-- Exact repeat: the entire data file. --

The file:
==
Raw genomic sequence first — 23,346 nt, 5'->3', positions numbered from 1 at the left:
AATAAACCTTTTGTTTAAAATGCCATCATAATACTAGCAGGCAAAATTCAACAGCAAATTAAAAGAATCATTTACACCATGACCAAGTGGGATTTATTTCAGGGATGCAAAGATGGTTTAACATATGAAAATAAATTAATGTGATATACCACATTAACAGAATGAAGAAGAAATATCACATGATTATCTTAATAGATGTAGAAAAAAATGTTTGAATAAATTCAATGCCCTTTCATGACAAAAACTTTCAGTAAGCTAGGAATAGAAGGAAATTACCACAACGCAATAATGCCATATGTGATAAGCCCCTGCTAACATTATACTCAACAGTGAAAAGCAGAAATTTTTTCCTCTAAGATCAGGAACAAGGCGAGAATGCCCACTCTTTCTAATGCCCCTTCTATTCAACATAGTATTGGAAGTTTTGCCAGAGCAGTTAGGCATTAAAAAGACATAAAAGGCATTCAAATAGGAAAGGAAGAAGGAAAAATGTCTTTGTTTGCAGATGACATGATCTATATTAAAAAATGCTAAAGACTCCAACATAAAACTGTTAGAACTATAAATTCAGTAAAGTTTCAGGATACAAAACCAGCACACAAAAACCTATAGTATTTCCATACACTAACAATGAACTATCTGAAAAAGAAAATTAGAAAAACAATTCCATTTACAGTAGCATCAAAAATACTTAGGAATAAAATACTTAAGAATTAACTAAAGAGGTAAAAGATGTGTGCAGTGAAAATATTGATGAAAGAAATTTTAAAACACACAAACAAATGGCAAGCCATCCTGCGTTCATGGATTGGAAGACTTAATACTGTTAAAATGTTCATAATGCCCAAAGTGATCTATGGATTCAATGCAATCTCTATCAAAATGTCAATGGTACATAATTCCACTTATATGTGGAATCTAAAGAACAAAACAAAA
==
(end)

Raw genomic sequence first — 23,346 nt, 5'->3', positions numbered from 1 at the left:
AATAAACCTTTTGTTTAAAATGCCATCATAATACTAGCAGGCAAAATTCAACAGCAAATTAAAAGAATCATTTACACCATGACCAAGTGGGATTTATTTCAGGGATGCAAAGATGGTTTAACATATGAAAATAAATTAATGTGATATACCACATTAACAGAATGAAGAAGAAATATCACATGATTATCTTAATAGATGTAGAAAAAAATGTTTGAATAAATTCAATGCCCTTTCATGACAAAAACTTTCAGTAAGCTAGGAATAGAAGGAAATTACCACAACGCAATAATGCCATATGTGATAAGCCCCTGCTAACATTATACTCAACAGTGAAAAGCAGAAATTTTTTCCTCTAAGATCAGGAACAAGGCGAGAATGCCCACTCTTTCTAATGCCCCTTCTATTCAACATAGTATTGGAAGTTTTGCCAGAGCAGTTAGGCATTAAAAAGACATAAAAGGCATTCAAATAGGAAAGGAAGAAGGAAAAATGTCTTTGTTTGCAGATGACATGATCTATATTAAAAAATGCTAAAGACTCCAACATAAAACTGTTAGAACTATAAATTCAGTAAAGTTTCAGGATACAAAACCAGCACACAAAAACCTATAGTATTTCCATACACTAACAATGAACTATCTGAAAAAGAAAATTAGAAAAACAATTCCATTTACAGTAGCATCAAAAATACTTAGGAATAAAATACTTAAGAATTAACTAAAGAGGTAAAAGATGTGTGCAGTGAAAATATTGATGAAAGAAATTTTAAAACACACAAACAAATGGCAAGCCATCCTGCGTTCATGGATTGGAAGACTTAATACTGTTAAAATGTTCATAATGCCCAAAGTGATCTATGGATTCAATGCAATCTCTATCAAAATGTCAATGGTACATAATTCCACTTATATGTGGAATCTAAAGAACAAAACAAAA